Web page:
Sunday, January 29, 2012

What Goes On At Camp Anyway - Volunteer Prep

I get asked a lot about what happens at stroke camp. People want to know what we do there. So I thought I’d spend a little time and try to give you a flavor of the things that go on at a typical camp, if there is such a thing as a typical camp.

I want to mention right now that even though we have the word camp in our name we are not sleeping out in tents. So, I guess you could call it luxury camping.  The accommodations we strive to get for the campers are handicap accessible and are what you'd expect from a motel room. Some camps have cabins, some are in lodges, and some have even been in hotels.  Each survivor/caregiver couple has their own private room with a bathroom. We even carry some equipment such as grab bars and toilet seat boosters, if needed, to make rooms more handicap friendly. We also carry an extra wheel chair in case one of those is needed. When you make reservations from home with us we provide a form where you can list any other special needs and we will make sure they are taken care of.

And in those cases where the rooms are not adjoining the activity areas, we provide transportation via golf carts to get you to and from the fun.

For the campers, the camps usually run from 2pm Friday to noon Sunday. On a couple of occasions we have had a four day camp, but that’s not very common.

Of course, before the campers begin arriving on site, the staff and volunteers must arrive much earlier for orientation and to set up decorations and banners, signs pointing to the camp, the registration table, tables for all the activities and crafts, set up instruments for the drum circle, and make sure all the sleeping accommodations and assignments are in proper order and the weekend’s meals are scheduled as planned.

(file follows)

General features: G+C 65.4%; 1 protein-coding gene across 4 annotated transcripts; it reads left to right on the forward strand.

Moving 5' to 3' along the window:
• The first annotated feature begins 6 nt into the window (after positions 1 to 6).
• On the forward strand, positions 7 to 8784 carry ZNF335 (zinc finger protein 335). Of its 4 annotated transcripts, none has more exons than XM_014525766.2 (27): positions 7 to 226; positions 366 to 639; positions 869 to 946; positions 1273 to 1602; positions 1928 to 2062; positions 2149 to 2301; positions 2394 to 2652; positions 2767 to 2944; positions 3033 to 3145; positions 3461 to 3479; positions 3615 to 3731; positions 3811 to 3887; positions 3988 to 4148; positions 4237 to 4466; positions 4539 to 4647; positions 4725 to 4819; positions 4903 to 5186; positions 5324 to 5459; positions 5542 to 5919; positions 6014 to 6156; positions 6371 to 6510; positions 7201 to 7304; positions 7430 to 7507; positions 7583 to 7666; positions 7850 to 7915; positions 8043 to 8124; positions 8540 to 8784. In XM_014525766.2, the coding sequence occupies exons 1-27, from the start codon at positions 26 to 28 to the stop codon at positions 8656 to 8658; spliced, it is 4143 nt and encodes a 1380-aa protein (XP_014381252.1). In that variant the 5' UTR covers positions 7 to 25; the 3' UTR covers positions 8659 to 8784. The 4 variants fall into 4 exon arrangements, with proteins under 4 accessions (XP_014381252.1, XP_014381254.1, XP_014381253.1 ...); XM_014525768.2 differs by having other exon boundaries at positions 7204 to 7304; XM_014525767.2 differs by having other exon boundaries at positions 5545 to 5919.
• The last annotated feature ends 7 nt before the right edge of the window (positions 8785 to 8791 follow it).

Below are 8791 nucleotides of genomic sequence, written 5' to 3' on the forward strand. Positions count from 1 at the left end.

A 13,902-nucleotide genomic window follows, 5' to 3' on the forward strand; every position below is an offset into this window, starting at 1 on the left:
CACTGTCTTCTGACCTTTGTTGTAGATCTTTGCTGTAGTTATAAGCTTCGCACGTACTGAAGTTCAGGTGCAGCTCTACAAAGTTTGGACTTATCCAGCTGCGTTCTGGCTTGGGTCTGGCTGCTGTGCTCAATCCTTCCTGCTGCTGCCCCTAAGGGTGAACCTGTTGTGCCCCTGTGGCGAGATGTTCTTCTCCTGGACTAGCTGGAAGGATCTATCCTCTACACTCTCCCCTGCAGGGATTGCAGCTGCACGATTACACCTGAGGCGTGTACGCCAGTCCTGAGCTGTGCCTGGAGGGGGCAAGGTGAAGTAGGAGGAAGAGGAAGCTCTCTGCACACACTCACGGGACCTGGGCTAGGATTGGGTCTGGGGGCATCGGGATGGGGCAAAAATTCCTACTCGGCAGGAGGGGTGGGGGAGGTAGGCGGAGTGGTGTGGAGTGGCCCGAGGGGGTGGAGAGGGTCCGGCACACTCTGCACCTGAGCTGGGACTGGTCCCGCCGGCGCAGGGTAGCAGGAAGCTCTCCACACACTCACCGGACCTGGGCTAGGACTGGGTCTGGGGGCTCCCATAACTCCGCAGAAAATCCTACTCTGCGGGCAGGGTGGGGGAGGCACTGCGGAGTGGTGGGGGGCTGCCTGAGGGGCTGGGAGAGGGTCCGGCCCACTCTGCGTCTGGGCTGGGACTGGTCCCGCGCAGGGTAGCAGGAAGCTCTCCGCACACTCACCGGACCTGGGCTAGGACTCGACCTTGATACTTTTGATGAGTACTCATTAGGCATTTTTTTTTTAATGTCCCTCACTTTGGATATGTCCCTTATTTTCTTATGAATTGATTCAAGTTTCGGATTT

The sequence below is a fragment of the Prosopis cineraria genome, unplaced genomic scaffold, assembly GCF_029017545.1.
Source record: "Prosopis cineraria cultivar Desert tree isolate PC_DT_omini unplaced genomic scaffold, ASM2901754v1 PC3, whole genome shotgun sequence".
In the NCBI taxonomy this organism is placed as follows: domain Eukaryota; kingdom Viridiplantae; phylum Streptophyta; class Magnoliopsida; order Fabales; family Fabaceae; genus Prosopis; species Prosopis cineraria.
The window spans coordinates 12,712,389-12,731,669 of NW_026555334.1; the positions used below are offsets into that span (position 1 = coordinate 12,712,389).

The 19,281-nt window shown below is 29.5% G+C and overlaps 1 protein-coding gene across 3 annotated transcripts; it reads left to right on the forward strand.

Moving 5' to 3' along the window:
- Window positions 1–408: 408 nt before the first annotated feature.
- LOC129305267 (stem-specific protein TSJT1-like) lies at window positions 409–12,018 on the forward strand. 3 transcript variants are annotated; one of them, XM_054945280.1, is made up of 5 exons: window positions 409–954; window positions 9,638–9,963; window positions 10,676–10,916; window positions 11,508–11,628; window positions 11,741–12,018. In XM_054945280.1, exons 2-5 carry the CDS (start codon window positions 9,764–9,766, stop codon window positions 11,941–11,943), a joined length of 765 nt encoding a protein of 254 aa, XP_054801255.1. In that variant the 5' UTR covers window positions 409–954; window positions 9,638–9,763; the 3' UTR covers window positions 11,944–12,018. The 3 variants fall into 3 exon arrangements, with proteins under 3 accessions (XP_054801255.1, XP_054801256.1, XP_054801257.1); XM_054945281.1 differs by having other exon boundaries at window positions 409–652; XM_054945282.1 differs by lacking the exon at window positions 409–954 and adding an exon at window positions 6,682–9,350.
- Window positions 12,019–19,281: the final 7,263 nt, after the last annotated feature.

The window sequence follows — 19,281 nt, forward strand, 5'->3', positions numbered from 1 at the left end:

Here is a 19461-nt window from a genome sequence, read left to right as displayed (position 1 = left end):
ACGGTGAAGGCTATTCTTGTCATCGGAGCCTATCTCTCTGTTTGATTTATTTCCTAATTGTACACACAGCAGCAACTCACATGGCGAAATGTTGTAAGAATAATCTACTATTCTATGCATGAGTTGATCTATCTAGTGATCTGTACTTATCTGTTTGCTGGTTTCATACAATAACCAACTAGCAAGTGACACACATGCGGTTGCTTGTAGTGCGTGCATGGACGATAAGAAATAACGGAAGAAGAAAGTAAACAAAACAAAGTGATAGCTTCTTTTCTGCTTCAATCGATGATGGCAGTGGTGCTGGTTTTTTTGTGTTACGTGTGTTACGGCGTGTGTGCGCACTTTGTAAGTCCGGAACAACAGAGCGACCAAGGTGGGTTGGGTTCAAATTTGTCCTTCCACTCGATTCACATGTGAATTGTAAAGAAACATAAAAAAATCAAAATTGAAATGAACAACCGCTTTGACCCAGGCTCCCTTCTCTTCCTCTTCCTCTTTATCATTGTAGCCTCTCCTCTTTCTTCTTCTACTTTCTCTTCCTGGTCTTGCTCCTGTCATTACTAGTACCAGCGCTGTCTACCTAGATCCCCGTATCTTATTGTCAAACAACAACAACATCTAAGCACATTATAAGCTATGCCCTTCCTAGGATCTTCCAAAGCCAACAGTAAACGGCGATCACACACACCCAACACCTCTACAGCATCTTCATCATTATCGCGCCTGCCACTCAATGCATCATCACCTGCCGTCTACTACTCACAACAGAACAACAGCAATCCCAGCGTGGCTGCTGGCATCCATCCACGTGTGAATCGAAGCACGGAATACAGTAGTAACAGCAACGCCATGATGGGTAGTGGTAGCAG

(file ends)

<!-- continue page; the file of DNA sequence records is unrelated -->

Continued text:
Some volunteers are involved even earlier than that because back at base, in Peoria, Illinois, activity event personnel such as the manicurists, massage therapists, and educational speakers such as doctors and other experts have to be lined up, the craft supplies have to be replenished after the previous camp, the camp van has to be loaded at least a day in advance (and this is a miracle in and of itself to pack three days of camp items in one van), then the van has to be driven to the camp site.

Remember we are headquartered in Peoria, so when we have a camp in Miami or Phoenix, for instance, someone has to drive the van to that location, plus a few local, experienced staff members assigned to coordinate the camp on-site, have to make travel arrangements to the camp destination. We’ve even had situations where the van must be packed for two camps. Case in point, the van needed to be packed and driven to Odessa, Texas for a camp there and then driven on to Phoenix for a camp there the following weekend. We’ve also  had two  camps  going  on  the  same  weekend. So you can begin to appreciate our future challenges as we are planning 25 camps a year. 


Thursday, January 26, 2012

Official Opening of the Blog and What We're All About

Welcome to the official opening of our new blog. 

For best results, and to get everything on the screen without having to scroll left and right, set your computer's screen resolution to 1280x720 or greater. You should be able to see six birds in flight at the top right of the blog page.

We began work on it at the end of 2011 and as you can see there are a few "test" articles on it already. We will be adding new articles frequently so be sure to check back here to see what we have to say. If you would like to be a blog contributor and write an article for us please use the "Contact Us" link at the left of your screen to let us know and we'll help you with that.

Sometime within the week we will begin a series of articles describing what goes on at our camps over a typical weekend. For those of you who have attended a camp it will be common knowledge but we welcome your input. If you know of anyone who might be interested in camp you can direct them to this series to get an idea of what to expect.